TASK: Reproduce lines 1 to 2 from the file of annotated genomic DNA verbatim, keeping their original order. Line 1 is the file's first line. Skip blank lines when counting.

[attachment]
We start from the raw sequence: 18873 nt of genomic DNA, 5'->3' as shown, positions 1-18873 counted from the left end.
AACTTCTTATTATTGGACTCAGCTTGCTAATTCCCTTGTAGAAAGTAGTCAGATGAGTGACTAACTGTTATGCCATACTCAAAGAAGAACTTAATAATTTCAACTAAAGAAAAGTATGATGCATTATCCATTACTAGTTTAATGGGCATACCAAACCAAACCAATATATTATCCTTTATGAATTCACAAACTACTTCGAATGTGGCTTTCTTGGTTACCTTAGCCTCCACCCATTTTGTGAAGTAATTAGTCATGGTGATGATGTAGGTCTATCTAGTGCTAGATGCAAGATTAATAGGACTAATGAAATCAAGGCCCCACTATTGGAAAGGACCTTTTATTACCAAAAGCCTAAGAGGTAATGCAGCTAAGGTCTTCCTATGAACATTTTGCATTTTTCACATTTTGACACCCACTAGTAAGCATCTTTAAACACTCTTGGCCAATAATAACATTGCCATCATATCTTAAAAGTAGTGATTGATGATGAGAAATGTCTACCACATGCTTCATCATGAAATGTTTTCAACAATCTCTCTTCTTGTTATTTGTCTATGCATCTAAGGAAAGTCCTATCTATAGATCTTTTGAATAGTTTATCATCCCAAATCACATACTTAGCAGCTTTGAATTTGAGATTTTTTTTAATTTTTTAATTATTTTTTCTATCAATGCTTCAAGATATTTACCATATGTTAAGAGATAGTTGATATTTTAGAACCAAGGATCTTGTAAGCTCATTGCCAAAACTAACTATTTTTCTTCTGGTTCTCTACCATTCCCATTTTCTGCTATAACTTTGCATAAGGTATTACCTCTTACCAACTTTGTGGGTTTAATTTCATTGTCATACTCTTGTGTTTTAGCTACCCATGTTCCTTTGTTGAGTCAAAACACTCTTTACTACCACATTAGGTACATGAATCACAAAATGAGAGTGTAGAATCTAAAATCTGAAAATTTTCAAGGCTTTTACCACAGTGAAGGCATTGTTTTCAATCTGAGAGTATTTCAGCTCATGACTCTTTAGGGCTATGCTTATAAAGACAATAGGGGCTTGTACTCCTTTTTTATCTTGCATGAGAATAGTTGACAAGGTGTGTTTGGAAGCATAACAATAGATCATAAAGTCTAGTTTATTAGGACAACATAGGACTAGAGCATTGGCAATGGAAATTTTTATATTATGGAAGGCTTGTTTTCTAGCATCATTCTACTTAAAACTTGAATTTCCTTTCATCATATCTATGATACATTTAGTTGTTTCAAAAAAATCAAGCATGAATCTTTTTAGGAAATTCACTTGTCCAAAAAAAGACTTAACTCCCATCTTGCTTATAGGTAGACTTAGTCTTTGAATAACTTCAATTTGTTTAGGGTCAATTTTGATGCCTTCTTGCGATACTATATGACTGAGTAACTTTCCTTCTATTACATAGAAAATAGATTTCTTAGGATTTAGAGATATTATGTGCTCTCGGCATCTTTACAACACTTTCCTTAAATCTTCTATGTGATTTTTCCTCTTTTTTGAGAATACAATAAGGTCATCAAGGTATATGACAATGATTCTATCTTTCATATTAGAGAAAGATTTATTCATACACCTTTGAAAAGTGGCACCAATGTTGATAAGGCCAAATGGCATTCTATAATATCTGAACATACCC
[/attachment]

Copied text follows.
We start from the raw sequence: 18873 nt of genomic DNA, 5'->3' as shown, positions 1-18873 counted from the left end.
AACTTCTTATTATTGGACTCAGCTTGCTAATTCCCTTGTAGAAAGTAGTCAGATGAGTGACTAACTGTTATGCCATACTCAAAGAAGAACTTAATAATTTCAACTAAAGAAAAGTATGATGCATTATCCATTACTAGTTTAATGGGCATACCAAACCAAACCAATATATTATCCTTTATGAATTCACAAACTACTTCGAATGTGGCTTTCTTGGTTACCTTAGCCTCCACCCATTTTGTGAAGTAATTAGTCATGGTGATGATGTAGGTCTATCTAGTGCTAGATGCAAGATTAATAGGACTAATGAAATCAAGGCCCCACTATTGGAAAGGACCTTTTATTACCAAAAGCCTAAGAGGTAATGCAGCTAAGGTCTTCCTATGAACATTTTGCATTTTTCACATTTTGACACCCACTAGTAAGCATCTTTAAACACTCTTGGCCAATAATAACATTGCCATCATATCTTAAAAGTAGTGATTGATGATGAGAAATGTCTACCACATGCTTCATCATGAAATGTTTTCAACAATCTCTCTTCTTGTTATTTGTCTATGCATCTAAGGAAAGTCCTATCTATAGATCTTTTGAATAGTTTATCATCCCAAATCACATACTTAGCAGCTTTGAATTTGAGATTTTTTTTAATTTTTTAATTATTTTTTCTATCAATGCTTCAAGATATTTACCATATGTTAAGAGATAGTTGATATTTTAGAACCAAGGATCTTGTAAGCTCATTGCCAAAACTAACTATTTTTCTTCTGGTTCTCTACCATTCCCATTTTCTGCTATAACTTTGCATAAGGTATTACCTCTTACCAACTTTGTGGGTTTAATTTCATTGTCATACTCTTGTGTTTTAGCTACCCATGTTCCTTTGTTGAGTCAAAACACTCTTTACTACCACATTAGGTACATGAATCACAAAATGAGAGTGTAGAATCTAAAATCTGAAAATTTTCAAGGCTTTTACCACAGTGAAGGCATTGTTTTCAATCTGAGAGTATTTCAGCTCATGACTCTTTAGGGCTATGCTTATAAAGACAATAGGGGCTTGTACTCCTTTTTTATCTTGCATGAGAATAGTTGACAAGGTGTGTTTGGAAGCATAACAATAGATCATAAAGTCTAGTTTATTAGGACAACATAGGACTAGAGCATTGGCAATGGAAATTTTTATATTATGGAAGGCTTGTTTTCTAGCATCATTCTACTTAAAACTTGAATTTCCTTTCATCATATCTATGATACATTTAGTTGTTTCAAAAAAATCAAGCATGAATCTTTTTAGGAAATTCACTTGTCCAAAAAAAGACTTAACTCCCATCTTGCTTATAGGTAGACTTAGTCTTTGAATAACTTCAATTTGTTTAGGGTCAATTTTGATGCCTTCTTGCGATACTATATGACTGAGTAACTTTCCTTCTATTACATAGAAAATAGATTTCTTAGGATTTAGAGATATTATGTGCTCTCGGCATCTTTACAACACTTTCCTTAAATCTTCTATGTGATTTTTCCTCTTTTTTGAGAATACAATAAGGTCATCAAGGTATATGACAATGATTCTATCTTTCATATTAGAGAAAGATTTATTCATACACCTTTGAAAAGTGGCACCAATGTTGATAAGGCCAAATGGCATTCTATAATATCTGAACATACCC